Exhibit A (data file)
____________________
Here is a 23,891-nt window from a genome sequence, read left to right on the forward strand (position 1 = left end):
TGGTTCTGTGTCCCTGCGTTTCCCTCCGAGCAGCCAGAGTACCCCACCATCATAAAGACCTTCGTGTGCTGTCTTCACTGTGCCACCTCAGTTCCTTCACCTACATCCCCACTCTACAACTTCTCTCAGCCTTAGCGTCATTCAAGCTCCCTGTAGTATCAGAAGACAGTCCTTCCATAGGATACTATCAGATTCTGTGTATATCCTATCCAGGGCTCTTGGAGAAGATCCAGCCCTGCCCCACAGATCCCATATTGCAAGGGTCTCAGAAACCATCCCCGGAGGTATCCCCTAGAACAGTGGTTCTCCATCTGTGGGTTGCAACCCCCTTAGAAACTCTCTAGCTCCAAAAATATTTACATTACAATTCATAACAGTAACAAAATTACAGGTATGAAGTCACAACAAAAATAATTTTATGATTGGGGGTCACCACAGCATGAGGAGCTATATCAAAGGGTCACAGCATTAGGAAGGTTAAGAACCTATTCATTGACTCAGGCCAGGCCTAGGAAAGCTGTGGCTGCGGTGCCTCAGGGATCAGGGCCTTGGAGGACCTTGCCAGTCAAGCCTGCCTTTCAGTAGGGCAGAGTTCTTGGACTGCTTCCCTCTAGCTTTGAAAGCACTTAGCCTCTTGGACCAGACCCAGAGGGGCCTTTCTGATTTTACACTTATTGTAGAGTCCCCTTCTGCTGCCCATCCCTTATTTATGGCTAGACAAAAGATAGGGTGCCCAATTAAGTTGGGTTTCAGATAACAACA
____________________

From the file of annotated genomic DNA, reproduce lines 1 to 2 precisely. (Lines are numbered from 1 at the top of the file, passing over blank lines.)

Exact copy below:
Here is a 23,891-nt window from a genome sequence, read left to right on the forward strand (position 1 = left end):
TGGTTCTGTGTCCCTGCGTTTCCCTCCGAGCAGCCAGAGTACCCCACCATCATAAAGACCTTCGTGTGCTGTCTTCACTGTGCCACCTCAGTTCCTTCACCTACATCCCCACTCTACAACTTCTCTCAGCCTTAGCGTCATTCAAGCTCCCTGTAGTATCAGAAGACAGTCCTTCCATAGGATACTATCAGATTCTGTGTATATCCTATCCAGGGCTCTTGGAGAAGATCCAGCCCTGCCCCACAGATCCCATATTGCAAGGGTCTCAGAAACCATCCCCGGAGGTATCCCCTAGAACAGTGGTTCTCCATCTGTGGGTTGCAACCCCCTTAGAAACTCTCTAGCTCCAAAAATATTTACATTACAATTCATAACAGTAACAAAATTACAGGTATGAAGTCACAACAAAAATAATTTTATGATTGGGGGTCACCACAGCATGAGGAGCTATATCAAAGGGTCACAGCATTAGGAAGGTTAAGAACCTATTCATTGACTCAGGCCAGGCCTAGGAAAGCTGTGGCTGCGGTGCCTCAGGGATCAGGGCCTTGGAGGACCTTGCCAGTCAAGCCTGCCTTTCAGTAGGGCAGAGTTCTTGGACTGCTTCCCTCTAGCTTTGAAAGCACTTAGCCTCTTGGACCAGACCCAGAGGGGCCTTTCTGATTTTACACTTATTGTAGAGTCCCCTTCTGCTGCCCATCCCTTATTTATGGCTAGACAAAAGATAGGGTGCCCAATTAAGTTGGGTTTCAGATAACAACA